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Governor Ned Lamont


Governor Lamont and Lt. Governor Bysiewicz Congratulate Winners of the 2019 Girls Go CyberStart Competition

Connecticut Finishes 5th Nationally in Program That Encourages Young Women in High School to Explore Careers in Cybersecurity

(HARTFORD, CT) – Governor Ned Lamont and Lt. Governor Susan Bysiewicz are congratulating the top scoring teams and young women from across the state who participated in the 2019 Girls Go CyberStart competition. An initiative of the cybersecurity company SANS Institute, Girls Go CyberStart is a free, nationwide program designed to inspire young women to explore careers in the field of cybersecurity through a series of fun, interactive digital challenges, tasks and games.

Out of the 27 participating states and 11,000 young high school women competing nationally in this year’s challenge, Connecticut finished fifth overall, with a total of 30 high schools and clubs and 755 students competing. Students in Connecticut completed enough challenges to qualify the state to receive 50 additional licenses to engage more students at their respective schools, regardless of gender, to participate in the CyberStart Game Phase, which is currently underway.

The three largest clubs, and therefore winning schools in Connecticut, are:

  1. Waterbury Career Academy (Waterbury) – awarded $1,000 for engaging 61 young women
  2. Emmett O’Brien Technical High School (Ansonia) – awarded $750 for engaging 43 young women
  3. Crosby High School (Waterbury) – awarded $500 for engaging 20 young women

The top schools from each state will be invited to participate in the national Capture the Flag competition on June 5 through 7. The CyberStart Game Phase will conclude on June 28, with top performing high school juniors and seniors eligible to receive $500 scholarships toward college.

“Our education system in Connecticut is focused on providing students with the tools they need to obtain in-demand, high-quality careers, and these outreach efforts must include young women, who for too long have been underrepresented in the STEM fields, including computer technology,” Governor Lamont said. “This competition is a perfect way to introduce young women to the field of cybersecurity, and I am particularly proud that our state had one of the highest participation levels of any state in the nation. We must continue these outreach efforts going forward – it is our responsibility to empower young women to explore careers in the industries that drive technology.”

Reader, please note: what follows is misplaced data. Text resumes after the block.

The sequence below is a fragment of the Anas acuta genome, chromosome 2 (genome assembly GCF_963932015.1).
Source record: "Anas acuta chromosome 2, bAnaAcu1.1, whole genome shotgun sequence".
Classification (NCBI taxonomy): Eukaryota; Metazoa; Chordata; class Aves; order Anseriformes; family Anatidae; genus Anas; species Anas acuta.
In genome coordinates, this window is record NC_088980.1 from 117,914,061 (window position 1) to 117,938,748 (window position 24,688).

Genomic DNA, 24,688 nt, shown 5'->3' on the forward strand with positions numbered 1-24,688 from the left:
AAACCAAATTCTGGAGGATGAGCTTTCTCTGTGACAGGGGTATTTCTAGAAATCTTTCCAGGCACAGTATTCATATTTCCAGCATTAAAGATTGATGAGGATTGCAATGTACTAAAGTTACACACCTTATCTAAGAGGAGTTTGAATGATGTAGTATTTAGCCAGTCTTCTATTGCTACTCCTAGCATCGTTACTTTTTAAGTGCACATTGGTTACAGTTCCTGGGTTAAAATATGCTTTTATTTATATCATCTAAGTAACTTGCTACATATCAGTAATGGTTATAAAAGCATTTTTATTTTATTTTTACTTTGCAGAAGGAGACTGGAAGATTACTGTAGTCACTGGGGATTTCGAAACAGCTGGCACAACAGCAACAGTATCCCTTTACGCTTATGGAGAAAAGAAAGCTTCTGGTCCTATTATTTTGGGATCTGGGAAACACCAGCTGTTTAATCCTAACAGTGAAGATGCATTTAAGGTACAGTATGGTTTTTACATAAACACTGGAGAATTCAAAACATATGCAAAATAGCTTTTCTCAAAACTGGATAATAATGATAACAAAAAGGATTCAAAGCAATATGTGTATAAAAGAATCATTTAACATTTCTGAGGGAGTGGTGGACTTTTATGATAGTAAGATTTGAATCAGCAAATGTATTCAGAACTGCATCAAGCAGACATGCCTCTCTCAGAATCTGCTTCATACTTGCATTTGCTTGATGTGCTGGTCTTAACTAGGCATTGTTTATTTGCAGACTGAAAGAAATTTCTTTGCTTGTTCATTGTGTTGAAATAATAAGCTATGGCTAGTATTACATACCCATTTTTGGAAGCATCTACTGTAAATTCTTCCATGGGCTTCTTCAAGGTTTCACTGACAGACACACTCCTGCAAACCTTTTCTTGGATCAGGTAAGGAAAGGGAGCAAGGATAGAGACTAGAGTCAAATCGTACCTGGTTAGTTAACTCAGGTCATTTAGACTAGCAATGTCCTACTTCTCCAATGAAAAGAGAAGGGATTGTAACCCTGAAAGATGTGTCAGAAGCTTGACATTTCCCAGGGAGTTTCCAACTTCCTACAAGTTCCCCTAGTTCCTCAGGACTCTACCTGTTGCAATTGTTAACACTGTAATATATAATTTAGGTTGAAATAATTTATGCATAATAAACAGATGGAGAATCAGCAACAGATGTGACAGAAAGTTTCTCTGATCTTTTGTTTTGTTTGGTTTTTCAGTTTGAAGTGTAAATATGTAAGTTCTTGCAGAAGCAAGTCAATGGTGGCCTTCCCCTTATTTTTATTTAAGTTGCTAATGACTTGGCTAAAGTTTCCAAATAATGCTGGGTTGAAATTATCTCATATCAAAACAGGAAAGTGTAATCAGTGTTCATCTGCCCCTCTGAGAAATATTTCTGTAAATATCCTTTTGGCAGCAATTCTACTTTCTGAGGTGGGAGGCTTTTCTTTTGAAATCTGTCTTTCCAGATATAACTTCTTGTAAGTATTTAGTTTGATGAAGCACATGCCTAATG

Governor Lamont thanked the Connecticut Department of Emergency Services and Public Protection (DESPP), the State Department of Education (SDE), and Girl Scouts of CT for their outreach to encourage schools and students to participate, noting that the number of young women participating in Connecticut doubled from the previous year.

“I am so proud of all the students across Connecticut who placed 5th nationally in this year’s Girls Go CyberStart challenge,” Lt. Governor Bysiewicz said. “The results of this competition are a great reminder that when young women and girls are given new opportunities to compete academically – especially in the field of STEM where they have been historically left out – they will rise to the challenge and exceed expectations every single time. We must continue to encourage young women across our state to study STEM and pursue high-paying careers in technology.”

“I would like to congratulate all of the winners and all of those that participated in this great program,” DESPP Commissioner James Rovella said. “It is an honor for DESPP to partner in this initiative as it will help shape our future leaders in the evolving field of cybersecurity.”